What triggered the deadly Turkish airport attack?
While there are reasons to believe that ISIS was behind this attack, it won't be surprising if the terrorist group lets it go unclaimed
The international departure terminal of Istanbul’s main and largest airport, Ataturk, was hit on Tuesday by three consecutive suicide bombings, wounding more than 150 people and killing at least 36.
While the attack further added to Turkey’s image as an unsecure country for foreign visitors, it was apparently triggered by the country’s latest international moves to reconcile with its neighbors and hit the terrorist positions in Syria and Iraq – mainly against the Islamic State of Iraq and Syria (ISIS).
Istanbul Ataturk Airport, the 11th busiest airport of the world and one of the busiest airports in the region, is a major transport hub for about 61 million travellers passing through, according to 2015 figures.
The high security measures at the airport with two, sometimes three, layers of security checks is believed to have helped decrease the potentially higher number of casualties.
Turkish authorities rapidly brought on a gag order for the terrorist attack and blocked Twitter and Facebook – main sources of information for many.
Similarity to Brussels
Security officials have indicated that ISIS is suspected to be behind the attack, while experts have found similarities to the militant group's attacks in Brussels airport in April and in Istanbul in March.
“Similar to Brussels airport, this appears to be a well planned and executed attack aiming to inflict maximum casualties and damage. Also, similar to the Istanbul attack, it targeted a group that is comprised predominately of foreigners,” Aykan Erdemir, senior fellow at the Washington-based Foundation for Defense of Democracies and a former member of the Turkish Parliament, told Al Arabiya English.
ISIS has two different logics behind such attacks, Erdemir said.
“As a terrorist group that has successfully recruited Turkish militants before, ISIS hopes to continue to recruit from among Turks, and therefore, tries to avoid targets that are exclusively Turkish.”
Moreover, according to Erdemir, the group targets iconic tourist sites, with the hope of further undermining Turkey's struggling tourism industry.
The blast is the latest in a series of suicide attacks hitting tourist areas of Istanbul. In January, 10 foreigners were killed in Istanbul’s Sultanahmet district by a suicide attacker. That attack was followed in March by another suicide bombing on Istanbul’s tourist-popular Istiklal street that killed three Israelis and an Iranian. More recently this June, a car bomb targeting a police bus killed 12 people and wounded 36 in the central Istanbul district of Vezneciler.
Last December, another smaller attack occurred at Istanbul’s Sabiha Gokcen Airport, but was claimed by Kurdish terrorist group TAK.
“The Istanbul attack may further discourage tourists from traveling to Turkey, deepening the crisis in Turkey's hospitality sector,” Erdemir said.
Suleyman Ozeren, a terrorism expert and president of the Ankara-based think- tank Global Policy and Strategy, agrees.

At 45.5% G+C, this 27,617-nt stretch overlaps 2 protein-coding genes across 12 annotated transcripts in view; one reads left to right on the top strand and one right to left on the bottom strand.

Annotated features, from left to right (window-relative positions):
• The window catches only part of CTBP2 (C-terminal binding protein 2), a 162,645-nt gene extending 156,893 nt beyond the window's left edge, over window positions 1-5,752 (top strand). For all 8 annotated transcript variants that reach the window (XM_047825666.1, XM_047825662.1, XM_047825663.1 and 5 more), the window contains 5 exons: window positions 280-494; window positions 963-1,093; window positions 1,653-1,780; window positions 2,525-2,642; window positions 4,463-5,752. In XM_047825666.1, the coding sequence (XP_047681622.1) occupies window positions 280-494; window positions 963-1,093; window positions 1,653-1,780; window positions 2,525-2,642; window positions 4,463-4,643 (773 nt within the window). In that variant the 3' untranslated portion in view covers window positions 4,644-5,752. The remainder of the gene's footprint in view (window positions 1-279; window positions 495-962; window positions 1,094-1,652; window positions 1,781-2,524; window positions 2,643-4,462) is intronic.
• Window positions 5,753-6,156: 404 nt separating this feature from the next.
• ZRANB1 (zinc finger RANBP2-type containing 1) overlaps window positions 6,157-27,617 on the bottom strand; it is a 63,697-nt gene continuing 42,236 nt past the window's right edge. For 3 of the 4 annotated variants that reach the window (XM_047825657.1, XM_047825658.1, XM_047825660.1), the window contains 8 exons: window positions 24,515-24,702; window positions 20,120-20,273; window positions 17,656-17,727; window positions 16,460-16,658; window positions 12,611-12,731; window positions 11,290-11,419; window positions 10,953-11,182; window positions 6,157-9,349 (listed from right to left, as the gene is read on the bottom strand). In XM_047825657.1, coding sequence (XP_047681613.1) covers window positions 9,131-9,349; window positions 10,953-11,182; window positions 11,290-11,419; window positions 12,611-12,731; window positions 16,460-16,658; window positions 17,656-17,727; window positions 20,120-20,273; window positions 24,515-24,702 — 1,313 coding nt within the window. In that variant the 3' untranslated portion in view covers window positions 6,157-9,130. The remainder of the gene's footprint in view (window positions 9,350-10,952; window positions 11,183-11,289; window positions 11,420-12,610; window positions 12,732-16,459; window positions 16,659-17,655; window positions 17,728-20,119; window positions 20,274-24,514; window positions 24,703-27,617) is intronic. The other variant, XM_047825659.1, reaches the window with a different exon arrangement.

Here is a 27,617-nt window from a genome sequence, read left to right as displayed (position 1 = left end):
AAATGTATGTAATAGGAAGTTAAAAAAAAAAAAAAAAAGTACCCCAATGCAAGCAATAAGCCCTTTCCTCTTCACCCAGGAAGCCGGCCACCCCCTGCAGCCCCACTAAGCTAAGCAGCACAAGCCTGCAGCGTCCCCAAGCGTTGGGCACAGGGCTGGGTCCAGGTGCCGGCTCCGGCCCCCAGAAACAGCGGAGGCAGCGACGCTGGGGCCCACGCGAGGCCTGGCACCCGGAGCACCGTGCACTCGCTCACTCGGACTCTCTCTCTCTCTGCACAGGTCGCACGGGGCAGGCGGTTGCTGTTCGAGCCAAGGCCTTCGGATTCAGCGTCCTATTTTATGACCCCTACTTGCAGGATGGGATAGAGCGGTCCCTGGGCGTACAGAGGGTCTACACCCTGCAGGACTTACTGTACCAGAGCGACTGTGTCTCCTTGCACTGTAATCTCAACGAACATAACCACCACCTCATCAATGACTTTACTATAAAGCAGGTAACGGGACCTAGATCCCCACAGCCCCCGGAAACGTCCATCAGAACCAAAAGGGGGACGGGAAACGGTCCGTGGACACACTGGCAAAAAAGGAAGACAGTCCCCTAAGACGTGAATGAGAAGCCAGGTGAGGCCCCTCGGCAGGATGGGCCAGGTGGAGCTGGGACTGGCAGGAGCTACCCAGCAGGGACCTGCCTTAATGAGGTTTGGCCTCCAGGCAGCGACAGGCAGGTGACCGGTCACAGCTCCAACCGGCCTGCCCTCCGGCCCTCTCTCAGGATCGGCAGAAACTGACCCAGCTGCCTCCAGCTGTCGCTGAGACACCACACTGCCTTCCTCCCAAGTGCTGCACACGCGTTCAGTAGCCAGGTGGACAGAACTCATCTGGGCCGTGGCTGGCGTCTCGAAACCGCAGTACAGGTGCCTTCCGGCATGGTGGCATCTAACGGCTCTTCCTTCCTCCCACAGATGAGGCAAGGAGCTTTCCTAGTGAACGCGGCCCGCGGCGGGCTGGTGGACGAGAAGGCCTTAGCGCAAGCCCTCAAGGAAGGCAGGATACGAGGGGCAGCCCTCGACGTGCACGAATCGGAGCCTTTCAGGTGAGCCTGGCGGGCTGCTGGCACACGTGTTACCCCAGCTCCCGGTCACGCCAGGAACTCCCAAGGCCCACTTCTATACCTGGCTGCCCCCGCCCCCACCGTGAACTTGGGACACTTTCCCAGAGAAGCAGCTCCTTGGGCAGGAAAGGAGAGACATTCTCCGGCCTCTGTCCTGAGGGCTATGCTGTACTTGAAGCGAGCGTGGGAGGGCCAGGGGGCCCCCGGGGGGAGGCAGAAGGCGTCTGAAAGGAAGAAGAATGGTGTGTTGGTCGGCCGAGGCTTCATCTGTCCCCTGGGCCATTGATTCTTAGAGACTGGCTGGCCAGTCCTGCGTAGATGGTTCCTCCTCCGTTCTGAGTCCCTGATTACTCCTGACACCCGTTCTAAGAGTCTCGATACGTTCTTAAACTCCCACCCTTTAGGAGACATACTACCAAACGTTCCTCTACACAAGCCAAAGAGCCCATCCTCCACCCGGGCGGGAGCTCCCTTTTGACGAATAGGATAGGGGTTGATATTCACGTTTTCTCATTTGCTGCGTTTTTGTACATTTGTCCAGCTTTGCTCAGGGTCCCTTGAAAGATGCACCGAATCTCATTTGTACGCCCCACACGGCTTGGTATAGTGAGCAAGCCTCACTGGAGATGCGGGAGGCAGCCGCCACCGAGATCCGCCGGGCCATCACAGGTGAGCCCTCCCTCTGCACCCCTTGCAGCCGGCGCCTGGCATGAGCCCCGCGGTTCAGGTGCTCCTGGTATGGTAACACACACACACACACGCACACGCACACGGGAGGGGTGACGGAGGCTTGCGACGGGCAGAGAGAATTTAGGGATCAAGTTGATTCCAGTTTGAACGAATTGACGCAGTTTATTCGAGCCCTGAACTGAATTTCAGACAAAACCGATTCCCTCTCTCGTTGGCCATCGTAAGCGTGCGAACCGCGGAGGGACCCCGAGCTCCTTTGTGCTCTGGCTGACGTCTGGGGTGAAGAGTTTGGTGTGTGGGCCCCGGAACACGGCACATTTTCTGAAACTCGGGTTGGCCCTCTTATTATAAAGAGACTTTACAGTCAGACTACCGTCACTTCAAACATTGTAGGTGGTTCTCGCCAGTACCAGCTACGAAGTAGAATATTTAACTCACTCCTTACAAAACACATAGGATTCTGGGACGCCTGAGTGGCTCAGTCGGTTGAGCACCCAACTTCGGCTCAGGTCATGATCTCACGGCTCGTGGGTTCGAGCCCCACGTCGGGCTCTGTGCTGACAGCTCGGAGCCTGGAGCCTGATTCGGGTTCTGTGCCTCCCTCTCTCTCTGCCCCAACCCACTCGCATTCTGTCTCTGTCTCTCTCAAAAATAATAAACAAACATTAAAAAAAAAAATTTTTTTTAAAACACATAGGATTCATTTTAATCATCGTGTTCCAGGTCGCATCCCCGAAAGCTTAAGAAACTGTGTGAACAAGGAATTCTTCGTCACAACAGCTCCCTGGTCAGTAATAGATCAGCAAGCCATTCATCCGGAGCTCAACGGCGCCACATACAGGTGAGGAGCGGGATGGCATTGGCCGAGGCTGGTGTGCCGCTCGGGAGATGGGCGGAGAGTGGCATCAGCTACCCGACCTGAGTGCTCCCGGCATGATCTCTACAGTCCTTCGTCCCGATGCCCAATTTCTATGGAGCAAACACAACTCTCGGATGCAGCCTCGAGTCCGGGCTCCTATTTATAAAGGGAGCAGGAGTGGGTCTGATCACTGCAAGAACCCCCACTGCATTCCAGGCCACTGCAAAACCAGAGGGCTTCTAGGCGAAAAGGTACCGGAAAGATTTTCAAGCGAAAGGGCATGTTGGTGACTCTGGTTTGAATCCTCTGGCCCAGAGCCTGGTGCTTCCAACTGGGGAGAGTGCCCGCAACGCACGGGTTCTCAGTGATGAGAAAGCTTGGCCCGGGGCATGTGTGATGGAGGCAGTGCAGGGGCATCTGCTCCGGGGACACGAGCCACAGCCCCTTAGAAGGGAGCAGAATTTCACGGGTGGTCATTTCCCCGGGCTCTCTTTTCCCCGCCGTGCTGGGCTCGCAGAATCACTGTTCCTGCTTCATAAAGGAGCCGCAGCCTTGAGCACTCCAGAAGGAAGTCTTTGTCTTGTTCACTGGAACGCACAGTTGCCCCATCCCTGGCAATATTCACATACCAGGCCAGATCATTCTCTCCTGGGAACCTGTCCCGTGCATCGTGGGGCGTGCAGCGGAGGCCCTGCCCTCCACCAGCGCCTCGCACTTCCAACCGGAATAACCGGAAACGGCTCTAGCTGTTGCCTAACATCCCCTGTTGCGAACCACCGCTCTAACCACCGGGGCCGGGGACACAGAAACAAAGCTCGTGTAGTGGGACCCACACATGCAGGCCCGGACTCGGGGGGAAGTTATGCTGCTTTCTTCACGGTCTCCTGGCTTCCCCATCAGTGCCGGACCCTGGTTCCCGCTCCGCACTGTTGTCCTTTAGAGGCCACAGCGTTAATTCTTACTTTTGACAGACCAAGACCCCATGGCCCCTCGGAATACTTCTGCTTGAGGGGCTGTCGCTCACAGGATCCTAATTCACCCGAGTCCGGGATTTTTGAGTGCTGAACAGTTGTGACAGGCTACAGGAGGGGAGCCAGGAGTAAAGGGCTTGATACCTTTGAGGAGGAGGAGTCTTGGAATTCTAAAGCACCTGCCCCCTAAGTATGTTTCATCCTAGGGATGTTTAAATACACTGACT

“An attack that occurred in one of the main strategic hubs of Turkey has further deepened the international perception that Turkey is not a secure country anymore for the foreign visitors,” Ozeren told Al Arabiya English.
In the wake of the attack, many countries, including the US, UK and Australia, have issued updated travel warnings. Ataturk airport has been rendered operational after a short while.
Ozeren notes that through its communication channels, ISIS has been continuously announcing its resolve to attack countries that it declares as "unbelievers," and that Turkey’s efforts to mend ties with its neighbors such as Russia and Israel as well as Turkish army’s attacks on ISIS targets have stirred the terrorist group’s anger and desire to carry out retaliatory attacks.
To a certain extent, the years-long war at Turkey’s porous border with Syria and Iraq seems to be spreading into the country’s metropolitan areas.
“So, this attack shows that ISIS set the bar high for its deadly attacks in Turkey, which shows the need for preventive intelligence to avoid similar attacks in the future,” he added.
Ozgur Unluhisarcikli, Ankara Office Director of German Marshall Fund, says that the attack is not only very similar to the terrorist attack conducted by ISIS in Brussels, but it also fits into the pattern of former attacks in Turkey.
“ISIS sees Turkey as a breeding ground, and conducts attacks targeting groups other than mainstream Turks, often tourists as well as Kurdish and socialist activists,” Unluhisarcikli told Al Arabiya English.
At the time of writing, no group has claimed responsibility for the blast.
“ISIS typically does not claim attacks in Turkey while they do claim attacks elsewhere. While there are reasons to believe that ISIS was behind this attack, it won't be surprising if the terrorist group lets it go unclaimed,” Unluhisarcikli noted.
Turkish president Recep Tayyip Erdogan has released a statement saying that the attack, which occurred during the holy month of Ramadan, reveals that terrorism strikes with no regard for faith and values. He urged all the world, especially Western countries, to be determined and join forces in the fight against terrorism.